Posted by News Express | 3 June 2016 | 2,242 times
Brigadier General Paul Boroh (Rtd.), Special Adviser to the President on Niger Delta and Coordinator of the Presidential Amnesty Programme, has described the Clean-up of Ogoni as both an environmental and economic lifeline for the Niger Delta.
In his comments on the exercise which was flagged off by the Federal Government on Thursday in Ogoni, Rivers State, he said the Clean-up is the best thing to happen to the region in many years. The Amnesty Programme coordinator said long years of oil exploitation, spills and abandonment had made many parts of the Niger Delta unsafe for human habitation and economically unviable.
He said apart from restoring the environment, the clean-up will in the short term lead to mass youth employment and revival of sustainable economic activities while on the long run, the people will return to their profession of farming and fishing.
General Boroh said the clean-up will also greatly assist the Presidential Amnesty Programme to engage ex-agitators in sustainable employment adding that the exercise fits in perfectly with the programmes’ current phase of sustainably integrating all the 30,000 beneficiaries of the Amnesty Programme.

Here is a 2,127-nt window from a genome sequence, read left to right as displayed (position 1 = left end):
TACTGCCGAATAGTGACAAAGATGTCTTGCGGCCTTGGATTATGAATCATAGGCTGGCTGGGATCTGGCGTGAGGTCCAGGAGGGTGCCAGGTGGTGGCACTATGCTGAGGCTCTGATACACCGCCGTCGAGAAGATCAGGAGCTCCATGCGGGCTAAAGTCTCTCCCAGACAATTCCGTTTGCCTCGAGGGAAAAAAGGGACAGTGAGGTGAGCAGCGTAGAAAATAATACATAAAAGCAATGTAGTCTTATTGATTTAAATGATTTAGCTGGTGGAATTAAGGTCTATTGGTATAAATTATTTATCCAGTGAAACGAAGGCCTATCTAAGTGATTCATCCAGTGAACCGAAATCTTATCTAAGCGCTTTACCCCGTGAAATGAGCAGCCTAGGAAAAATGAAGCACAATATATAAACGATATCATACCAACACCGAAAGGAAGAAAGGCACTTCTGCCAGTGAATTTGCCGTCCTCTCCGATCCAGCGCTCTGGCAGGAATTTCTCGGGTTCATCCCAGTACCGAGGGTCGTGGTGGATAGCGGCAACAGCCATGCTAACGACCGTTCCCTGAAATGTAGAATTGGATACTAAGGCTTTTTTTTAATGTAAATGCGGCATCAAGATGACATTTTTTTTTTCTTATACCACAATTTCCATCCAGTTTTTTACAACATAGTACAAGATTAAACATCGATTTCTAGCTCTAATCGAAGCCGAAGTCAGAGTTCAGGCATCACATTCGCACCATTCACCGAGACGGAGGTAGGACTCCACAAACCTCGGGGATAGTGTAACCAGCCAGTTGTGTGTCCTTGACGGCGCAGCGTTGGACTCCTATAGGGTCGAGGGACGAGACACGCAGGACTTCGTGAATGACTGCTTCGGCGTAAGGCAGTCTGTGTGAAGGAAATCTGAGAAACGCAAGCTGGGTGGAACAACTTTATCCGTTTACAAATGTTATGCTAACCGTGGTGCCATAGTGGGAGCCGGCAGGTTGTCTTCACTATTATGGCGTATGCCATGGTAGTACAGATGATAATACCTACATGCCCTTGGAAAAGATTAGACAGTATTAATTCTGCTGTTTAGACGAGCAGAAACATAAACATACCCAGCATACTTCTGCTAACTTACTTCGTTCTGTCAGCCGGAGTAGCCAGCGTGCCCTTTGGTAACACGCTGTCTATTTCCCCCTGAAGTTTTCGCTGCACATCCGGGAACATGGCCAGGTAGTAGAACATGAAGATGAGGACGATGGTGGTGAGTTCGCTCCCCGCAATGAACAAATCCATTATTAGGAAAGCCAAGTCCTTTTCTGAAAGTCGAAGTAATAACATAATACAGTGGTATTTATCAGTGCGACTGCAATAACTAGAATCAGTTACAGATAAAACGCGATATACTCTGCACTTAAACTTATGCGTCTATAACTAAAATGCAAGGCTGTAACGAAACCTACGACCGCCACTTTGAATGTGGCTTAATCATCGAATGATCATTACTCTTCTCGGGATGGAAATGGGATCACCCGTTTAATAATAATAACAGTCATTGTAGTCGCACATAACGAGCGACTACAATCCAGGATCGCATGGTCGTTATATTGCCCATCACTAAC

He also said that the Clean-up will greatly enhance the exit strategy component of the Amnesty Programme which will free funds for the training and empowerment of more beneficiaries of the programme, adding that the clean-up was a major plank of agitations in the Niger Delta and that apart from it being the fulfillment of dreams, it is also an assurance that other polluted parts of the region will be cleaned up.
He appealed to people, especially the youths in the area to support the exercise and ensure the move is irreversible by shunning pipe line vandalism which can only lead to more spills. The Special Adviser to the President said grievances and disagreements are human, but that the means of resolving issues can either lead to positive results or further complication of matters.
General Boroh who stated that his experience in Peace Keeping at the level of United Nations taught him that all conflicts, no matter how long they take, end up at the negotiation table, urged all groups in the Niger Delta who have grievances to come forward, rather than resort to violence, destruction and degradation of the environment.
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